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Mismanaged Niger delta oil conflicts as terrorism in Amata’s <i>Black November</i>

Azeez Akinwumi Sesan


The spate of mismanaged conflicts and insurgencies in Nigeria has degenerated to terrorism in various degrees threatening lives and hampering the  sustainable economic development and social security of the country. Despite various efforts such as amnesty put in place to check the oil conflicts  between the Federal Government of Nigeria and Niger Delta militants, the insurgencies cum terrorism still remain part of the social identities of the  region. Since arts reflect and refract life, Nollywood film makers have responded to the imaginative recreation and narration of Niger Delta conflicts,  perhaps, with the intention to offer solution to the lingering mismanaged conflicts between the Federal Government of Nigeria and Niger Delta militants.  In this regard, Jeta Amata’s Black November is content-analysed with tenets of post-colonialism for data interpretation and discussion. The  findings reveal that Niger Delta oil conflicts remain mismanaged because of the complicity of local and foreign investors in the oil sector with the lack of  political will of the government to resolve the conflicts. Besides, some Niger Delta elites, politicians and political class enjoy economic benefits from the  lingering oil conflicts and thus, ensure that economic stratification in the region persists. Mismanagement of conflicts often degenerates to terrorism in a  state of anomy characterised by inequity and socio-economic stratification.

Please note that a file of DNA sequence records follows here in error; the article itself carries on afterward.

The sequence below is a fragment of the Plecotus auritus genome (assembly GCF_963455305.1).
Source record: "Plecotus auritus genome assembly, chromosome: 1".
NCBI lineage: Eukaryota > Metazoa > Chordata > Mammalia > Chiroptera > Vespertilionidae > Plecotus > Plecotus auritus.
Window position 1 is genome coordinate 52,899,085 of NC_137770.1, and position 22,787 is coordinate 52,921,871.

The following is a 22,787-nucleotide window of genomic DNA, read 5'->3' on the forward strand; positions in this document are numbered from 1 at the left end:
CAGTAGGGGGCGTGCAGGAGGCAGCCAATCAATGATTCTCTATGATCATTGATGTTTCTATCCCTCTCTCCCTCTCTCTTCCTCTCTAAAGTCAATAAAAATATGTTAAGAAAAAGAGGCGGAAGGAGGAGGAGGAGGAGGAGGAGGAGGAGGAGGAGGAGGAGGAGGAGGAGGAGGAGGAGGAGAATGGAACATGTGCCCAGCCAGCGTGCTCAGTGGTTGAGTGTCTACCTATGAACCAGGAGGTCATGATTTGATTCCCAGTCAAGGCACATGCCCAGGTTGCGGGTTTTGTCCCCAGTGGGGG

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eISSN: 2971-6748
print ISSN: 0189-9562